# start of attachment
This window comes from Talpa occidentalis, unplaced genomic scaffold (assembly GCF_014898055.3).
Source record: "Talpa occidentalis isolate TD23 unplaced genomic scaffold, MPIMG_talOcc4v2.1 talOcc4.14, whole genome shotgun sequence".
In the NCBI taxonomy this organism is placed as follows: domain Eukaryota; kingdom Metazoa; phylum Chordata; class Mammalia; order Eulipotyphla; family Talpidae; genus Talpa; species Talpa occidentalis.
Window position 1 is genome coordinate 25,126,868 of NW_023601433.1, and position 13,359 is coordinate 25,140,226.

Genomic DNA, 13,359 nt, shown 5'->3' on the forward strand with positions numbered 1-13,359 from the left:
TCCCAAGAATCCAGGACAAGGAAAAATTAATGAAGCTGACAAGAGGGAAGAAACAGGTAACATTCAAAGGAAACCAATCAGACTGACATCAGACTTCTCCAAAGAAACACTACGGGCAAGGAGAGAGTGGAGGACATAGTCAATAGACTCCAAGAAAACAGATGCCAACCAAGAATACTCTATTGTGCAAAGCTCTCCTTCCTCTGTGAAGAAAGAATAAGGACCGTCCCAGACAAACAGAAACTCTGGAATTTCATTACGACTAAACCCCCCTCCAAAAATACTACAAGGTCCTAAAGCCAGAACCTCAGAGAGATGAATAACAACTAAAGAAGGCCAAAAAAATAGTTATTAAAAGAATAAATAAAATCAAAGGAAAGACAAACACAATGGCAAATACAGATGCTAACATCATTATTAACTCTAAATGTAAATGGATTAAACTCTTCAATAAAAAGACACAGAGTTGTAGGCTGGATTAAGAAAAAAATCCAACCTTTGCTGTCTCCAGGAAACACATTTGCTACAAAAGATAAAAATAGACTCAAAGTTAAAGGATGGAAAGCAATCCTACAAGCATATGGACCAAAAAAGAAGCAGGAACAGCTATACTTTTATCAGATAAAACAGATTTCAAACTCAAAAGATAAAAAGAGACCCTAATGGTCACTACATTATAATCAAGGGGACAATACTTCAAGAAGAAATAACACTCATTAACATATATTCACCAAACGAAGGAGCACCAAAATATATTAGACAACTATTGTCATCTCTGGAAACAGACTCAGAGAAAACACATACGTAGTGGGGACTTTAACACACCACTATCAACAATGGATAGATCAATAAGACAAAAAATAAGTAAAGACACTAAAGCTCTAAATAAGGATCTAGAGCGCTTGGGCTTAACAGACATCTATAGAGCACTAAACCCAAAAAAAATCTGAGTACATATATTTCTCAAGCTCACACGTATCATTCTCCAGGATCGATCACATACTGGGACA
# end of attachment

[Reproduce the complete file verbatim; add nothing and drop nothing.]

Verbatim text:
This window comes from Talpa occidentalis, unplaced genomic scaffold (assembly GCF_014898055.3).
Source record: "Talpa occidentalis isolate TD23 unplaced genomic scaffold, MPIMG_talOcc4v2.1 talOcc4.14, whole genome shotgun sequence".
In the NCBI taxonomy this organism is placed as follows: domain Eukaryota; kingdom Metazoa; phylum Chordata; class Mammalia; order Eulipotyphla; family Talpidae; genus Talpa; species Talpa occidentalis.
Window position 1 is genome coordinate 25,126,868 of NW_023601433.1, and position 13,359 is coordinate 25,140,226.

Genomic DNA, 13,359 nt, shown 5'->3' on the forward strand with positions numbered 1-13,359 from the left:
TCCCAAGAATCCAGGACAAGGAAAAATTAATGAAGCTGACAAGAGGGAAGAAACAGGTAACATTCAAAGGAAACCAATCAGACTGACATCAGACTTCTCCAAAGAAACACTACGGGCAAGGAGAGAGTGGAGGACATAGTCAATAGACTCCAAGAAAACAGATGCCAACCAAGAATACTCTATTGTGCAAAGCTCTCCTTCCTCTGTGAAGAAAGAATAAGGACCGTCCCAGACAAACAGAAACTCTGGAATTTCATTACGACTAAACCCCCCTCCAAAAATACTACAAGGTCCTAAAGCCAGAACCTCAGAGAGATGAATAACAACTAAAGAAGGCCAAAAAAATAGTTATTAAAAGAATAAATAAAATCAAAGGAAAGACAAACACAATGGCAAATACAGATGCTAACATCATTATTAACTCTAAATGTAAATGGATTAAACTCTTCAATAAAAAGACACAGAGTTGTAGGCTGGATTAAGAAAAAAATCCAACCTTTGCTGTCTCCAGGAAACACATTTGCTACAAAAGATAAAAATAGACTCAAAGTTAAAGGATGGAAAGCAATCCTACAAGCATATGGACCAAAAAAGAAGCAGGAACAGCTATACTTTTATCAGATAAAACAGATTTCAAACTCAAAAGATAAAAAGAGACCCTAATGGTCACTACATTATAATCAAGGGGACAATACTTCAAGAAGAAATAACACTCATTAACATATATTCACCAAACGAAGGAGCACCAAAATATATTAGACAACTATTGTCATCTCTGGAAACAGACTCAGAGAAAACACATACGTAGTGGGGACTTTAACACACCACTATCAACAATGGATAGATCAATAAGACAAAAAATAAGTAAAGACACTAAAGCTCTAAATAAGGATCTAGAGCGCTTGGGCTTAACAGACATCTATAGAGCACTAAACCCAAAAAAAATCTGAGTACATATATTTCTCAAGCTCACACGTATCATTCTCCAGGATCGATCACATACTGGGACA